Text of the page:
Truth-seeking

From Wikipedia, the free encyclopedia
Jump to: navigation, search

Truth-seeking processes allow societies to examine and come to grips with past crimes and atrocities and prevent their future repetition. Truth-seeking often occurs in societies emerging from a period of prolonged conflict or authoritarian rule.[1] The most famous example to date is the South African Truth and Reconciliation Commission, although many other examples also exist. Most commonly these are carried out by official truth and reconciliation commissions as a form of restorative justice, but there are other mechanisms as well.

Through a truth-seeking process, actors in a country are able to investigate past abuses and seek redress for victims and their families. Such investigations go beyond simply identifying guilty parties or individuals, but may investigate root causes, patterns of suffering, and social impact as well as events in individual cases, such as disappearances.

By seeking to investigate such questions with a high degree of professionalism and commitment, truth-seeking processes seek to create long-lasting public impact, often through the publication of a public report. Such reporting helps expose the facts of violations and suffering, which are often otherwise denied, and minimize possibilities of revisionism in the future.

Given that truth-seeking requires both considerable time and resources to properly tackle investigations and victims’ needs, local community and regional representatives, civil society organizations, NGOs and aid agencies, and governmental and judicial entities play different roles in this process.

The Right to Truth[edit]

Many steps taken in a truth-seeking process are based on the premise of a right to truth. The right to truth entails that victims and communities affected by past crimes have the right to know the identity of suspected perpetrators consistent with the rights of the suspects.[2] According to the International Center for Transitional Justice: "Any person who has suffered atrocities has the unalienable right to know who is responsible; any family whose members have disappeared has the basic right discover their fate and whereabouts; every society where these crimes have taken place have the right to learn their history without lies or denial."[3]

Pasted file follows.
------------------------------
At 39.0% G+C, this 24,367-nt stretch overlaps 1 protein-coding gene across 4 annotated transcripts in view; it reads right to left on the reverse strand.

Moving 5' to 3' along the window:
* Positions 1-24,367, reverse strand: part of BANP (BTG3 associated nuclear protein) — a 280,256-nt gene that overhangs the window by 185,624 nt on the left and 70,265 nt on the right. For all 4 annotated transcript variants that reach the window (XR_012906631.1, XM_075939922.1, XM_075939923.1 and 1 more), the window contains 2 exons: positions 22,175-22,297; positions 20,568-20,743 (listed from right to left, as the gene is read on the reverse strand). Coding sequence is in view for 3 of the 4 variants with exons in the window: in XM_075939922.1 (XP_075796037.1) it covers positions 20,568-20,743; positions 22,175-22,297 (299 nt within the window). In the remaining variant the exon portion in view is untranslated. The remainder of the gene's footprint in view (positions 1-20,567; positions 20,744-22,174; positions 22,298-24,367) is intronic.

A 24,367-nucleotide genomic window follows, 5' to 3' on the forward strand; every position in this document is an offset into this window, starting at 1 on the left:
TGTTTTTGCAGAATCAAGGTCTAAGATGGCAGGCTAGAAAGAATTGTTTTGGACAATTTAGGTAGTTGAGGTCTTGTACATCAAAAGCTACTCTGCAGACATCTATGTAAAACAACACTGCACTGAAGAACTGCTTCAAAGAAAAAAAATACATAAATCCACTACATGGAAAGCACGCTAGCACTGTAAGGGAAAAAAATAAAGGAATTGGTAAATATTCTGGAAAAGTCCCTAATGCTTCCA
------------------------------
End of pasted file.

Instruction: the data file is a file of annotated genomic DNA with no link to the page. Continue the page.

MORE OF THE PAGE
The right to truth is an emerging principle in customary international law. It has been recognized in the United Nations Principles on Impunity[4] and subsequent UN materials, and the UN has declared March 24 to be the "International Day for the Right to the Truth Concerning Gross Human Rights Violations and for the Dignity of Victims" in memory of Archbishop Oscar Romero.[5] The right to truth has also been proclaimedby regional bodies such as the Inter-American Court of Human Rights, and in some national courts.

Truth-seeking Mechanisms[edit]

Frequently used tactics during truth-seeking include the protection of evidence, collection of extensive victim data and testimony, the opening and maintenance of state information and public archives, and the publication of comprehensive reports.[6] To implement such practices, truth commissions are often established to represent voices of victims. Such commissions are typically independent in nature and focus on accountability for past crimes, the root causes for the conflict and constructing historical narratives countering revisionism of the past. Policy recommendations issued by commissions often lead to a call for national reforms and further transitional justice initiatives, such as reparations, vetting and prosecutions.

Official truth commissions (often called truth and reconciliation commissions) have taken place in many countries, including South Africa, Peru, Timor-Leste, Liberia, the Solomon Islands, and South Korea.[7] Most recently truth commissions have begun to be implemented in developed countries such as Canada and Germany.

Unofficial or Local Truth-seeking[edit]

Unofficial or local truth-seeking projects became popular in the 1980s and 1990s in Latin America, when community organizations such as churches and academic institutions documented human rights violations and issued reports following the end to military rule. Though unofficial, such efforts from civil society often serve to pave the way for or complement state- led transitional justice initiatives, and sometimes produce superior results, as in Guatemala. Unofficial truth-seeking initiatives have also taken place more recently at the local level in Northern Ireland, the United States, South Korea, and elsewhere. Calls for truth-seeking processes continue to be debated in other countries, such as Cambodia and Colombia.

See also[edit]

References[edit]